Thursday, 21 January 2021


Proper send-off planned for local legend

Relatives and friends are vowing to give local icon, Dennis “Thunder” Dunn, the send-off he deserves when the community can once again gather together.

Thunder passed away peacefully at his home in Coghill Street on Sunday, 5 April, and was laid to rest in the Ferry Landing Cemetery with Covid-19 restrictions dictating just two mourners and staff from Twentymans Funeral Directors could be present.

Thunder’s nephew, Brian Tout, who lives in Hawera, said he was absolutely gutted not to be able to come to Whitianga to farewell the uncle he idolised as a boy and loved dearly. “We had talked about it. I’d promised him when the time came we’d bring him straight from the house, past the Whitianga Hotel and on to the cemetery, but unfortunately we couldn’t do that. Still, at least we were allowed to bury him and he is where he wanted to be, at rest beside his mother whom he loved more than anything in the word.”

Last week, members of the Whitianga community took to social media in order to pay tribute to the good humoured 78-year-old, renowned for his cherry tobacco pipe and described as a local legend.

“Everyone in Whitianga knew Thunder and he loved the community,” Brian said. “There were four things in particular that were important to him. One was St Patrick’s Day and then there was the anniversary of his mother’s death. He always took flowers up to her grave. If he went back and saw someone had taken them, he would be raging and he’d go searching around the cemetery to find them and take them back again. His mother’s birthday and of course his own birthday were the other days that he never went without celebrating.”

Originally from the Papakura area of Auckland, Thunder moved to Whitianga with his mum, Beryl, a few years after his father, Roger, passed away from tuberculosis. “Thunder left school at around 13 when his father died in order to help with his brother and sister,” Brian said. “When he was 15, he became an apprentice jockey, he saw it as a good way of getting to Australia, having to look after horses going over on the boat. But he broke his back and had to come back to Auckland to the spinal unit at Otara. When he came out, he became a chicken delivery man for Tegel.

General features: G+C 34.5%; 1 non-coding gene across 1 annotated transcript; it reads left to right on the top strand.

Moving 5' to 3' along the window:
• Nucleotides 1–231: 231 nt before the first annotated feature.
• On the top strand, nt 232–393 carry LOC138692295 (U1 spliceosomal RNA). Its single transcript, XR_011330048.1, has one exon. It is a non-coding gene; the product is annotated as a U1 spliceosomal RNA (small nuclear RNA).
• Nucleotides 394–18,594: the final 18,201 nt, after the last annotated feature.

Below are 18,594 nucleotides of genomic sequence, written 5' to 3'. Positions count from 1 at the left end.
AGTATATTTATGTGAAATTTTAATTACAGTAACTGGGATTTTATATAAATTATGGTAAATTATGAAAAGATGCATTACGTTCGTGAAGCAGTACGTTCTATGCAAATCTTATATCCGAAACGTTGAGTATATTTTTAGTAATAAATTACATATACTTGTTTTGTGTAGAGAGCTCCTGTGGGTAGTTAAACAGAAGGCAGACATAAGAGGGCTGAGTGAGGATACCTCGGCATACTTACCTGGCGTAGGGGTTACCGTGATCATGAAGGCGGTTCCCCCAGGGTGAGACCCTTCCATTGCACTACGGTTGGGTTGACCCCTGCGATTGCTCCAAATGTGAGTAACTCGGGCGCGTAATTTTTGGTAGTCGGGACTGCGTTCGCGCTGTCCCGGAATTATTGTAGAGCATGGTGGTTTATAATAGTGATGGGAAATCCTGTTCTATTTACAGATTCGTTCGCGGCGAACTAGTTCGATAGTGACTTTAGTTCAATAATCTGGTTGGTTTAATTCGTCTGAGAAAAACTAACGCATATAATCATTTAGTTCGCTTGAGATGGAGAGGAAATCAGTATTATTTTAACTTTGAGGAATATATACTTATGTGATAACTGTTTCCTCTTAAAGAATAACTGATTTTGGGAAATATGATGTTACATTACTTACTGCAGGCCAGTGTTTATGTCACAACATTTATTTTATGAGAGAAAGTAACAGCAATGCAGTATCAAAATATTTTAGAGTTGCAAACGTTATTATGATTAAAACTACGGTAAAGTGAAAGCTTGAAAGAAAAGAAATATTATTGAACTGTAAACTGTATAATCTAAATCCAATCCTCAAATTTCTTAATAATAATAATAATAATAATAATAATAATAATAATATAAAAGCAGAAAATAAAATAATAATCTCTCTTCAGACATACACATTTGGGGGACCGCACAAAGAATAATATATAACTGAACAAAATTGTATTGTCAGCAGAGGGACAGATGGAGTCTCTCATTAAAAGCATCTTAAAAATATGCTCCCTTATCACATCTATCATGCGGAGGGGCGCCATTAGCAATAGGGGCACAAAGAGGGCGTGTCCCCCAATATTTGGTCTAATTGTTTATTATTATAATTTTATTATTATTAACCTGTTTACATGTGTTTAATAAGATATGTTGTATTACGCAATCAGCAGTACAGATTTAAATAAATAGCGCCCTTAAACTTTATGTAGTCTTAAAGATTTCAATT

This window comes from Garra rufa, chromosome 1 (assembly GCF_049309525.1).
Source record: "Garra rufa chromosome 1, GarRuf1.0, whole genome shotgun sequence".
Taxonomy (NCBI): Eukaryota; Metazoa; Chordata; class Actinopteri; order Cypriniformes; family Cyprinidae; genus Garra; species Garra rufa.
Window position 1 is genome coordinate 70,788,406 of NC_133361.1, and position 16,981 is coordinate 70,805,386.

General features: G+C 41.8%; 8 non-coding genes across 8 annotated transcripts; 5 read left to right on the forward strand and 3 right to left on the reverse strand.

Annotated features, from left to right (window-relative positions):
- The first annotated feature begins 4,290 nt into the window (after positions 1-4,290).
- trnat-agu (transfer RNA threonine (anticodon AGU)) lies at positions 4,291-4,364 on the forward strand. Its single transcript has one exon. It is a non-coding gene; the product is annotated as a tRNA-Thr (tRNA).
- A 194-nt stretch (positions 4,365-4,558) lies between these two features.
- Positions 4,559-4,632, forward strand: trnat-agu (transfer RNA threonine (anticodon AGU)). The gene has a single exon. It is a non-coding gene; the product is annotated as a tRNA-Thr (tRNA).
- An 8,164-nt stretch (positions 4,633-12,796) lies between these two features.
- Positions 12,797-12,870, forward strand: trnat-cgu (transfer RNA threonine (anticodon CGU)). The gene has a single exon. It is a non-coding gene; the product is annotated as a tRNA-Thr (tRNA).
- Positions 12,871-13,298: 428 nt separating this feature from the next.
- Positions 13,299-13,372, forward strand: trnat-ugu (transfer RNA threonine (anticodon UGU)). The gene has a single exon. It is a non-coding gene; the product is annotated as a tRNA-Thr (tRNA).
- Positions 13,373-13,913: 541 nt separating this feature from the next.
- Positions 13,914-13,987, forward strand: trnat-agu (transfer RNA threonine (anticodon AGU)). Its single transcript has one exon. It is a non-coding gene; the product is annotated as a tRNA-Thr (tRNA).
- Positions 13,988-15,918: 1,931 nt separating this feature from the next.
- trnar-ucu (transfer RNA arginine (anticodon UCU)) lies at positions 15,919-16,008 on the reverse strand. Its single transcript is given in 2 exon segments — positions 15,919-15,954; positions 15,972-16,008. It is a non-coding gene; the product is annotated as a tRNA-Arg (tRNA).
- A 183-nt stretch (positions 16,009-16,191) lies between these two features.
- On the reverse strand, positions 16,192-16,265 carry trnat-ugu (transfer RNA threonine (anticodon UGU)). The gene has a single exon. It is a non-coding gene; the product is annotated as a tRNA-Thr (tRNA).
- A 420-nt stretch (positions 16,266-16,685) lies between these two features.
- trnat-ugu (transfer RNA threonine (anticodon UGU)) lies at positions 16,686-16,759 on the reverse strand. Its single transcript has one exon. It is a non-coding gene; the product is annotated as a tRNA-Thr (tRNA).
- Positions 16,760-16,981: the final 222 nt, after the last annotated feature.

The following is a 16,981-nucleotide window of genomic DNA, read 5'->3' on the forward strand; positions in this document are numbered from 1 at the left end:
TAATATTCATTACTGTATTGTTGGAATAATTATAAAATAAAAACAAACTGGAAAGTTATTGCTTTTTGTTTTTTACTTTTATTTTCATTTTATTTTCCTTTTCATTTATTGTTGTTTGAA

“He used to take me pig hunting. I remember one time we went during the school holidays and he fell and broke his thumb, but he told the doctor it happened at work.  I loved spending time with him, he was a very good uncle to me.”

According to Brian, it was at the Whitianga Pub, now the Whitianga Hotel, that Thunder first earned the nickname that was to become the only moniker by which many in the town knew him. “I think he met up with a group who had been pig hunting and someone went to buy a round of drinks and asked what to call him. Someone else said ‘Thunder Jaw’ because he never shuts up. They decided that didn’t quite work so they went with Thunder instead.”

Despite never marrying or having children, Brian said his uncle never felt alone in Whitianga. “He really enjoyed life in the community, spending time at the Mercury Bay Club in particular where he had lots of friends. And as everyone will know, if Thunder had something to say, he’d say it. But he was a great person, a great uncle, generous and kind and his passing is a sad loss for Whitianga.”

Brian said a celebration of Thunder’s life will be held later in the year, when his grave is officially marked. “I know Whitianga will want to give him the send off he deserves so we’ll certainly look forward to doing that.”

Pictured: Whitianga icon, Dennis “Thunder” Dunn, passed away on Sunday, 5 April at his home in Coghill Street.


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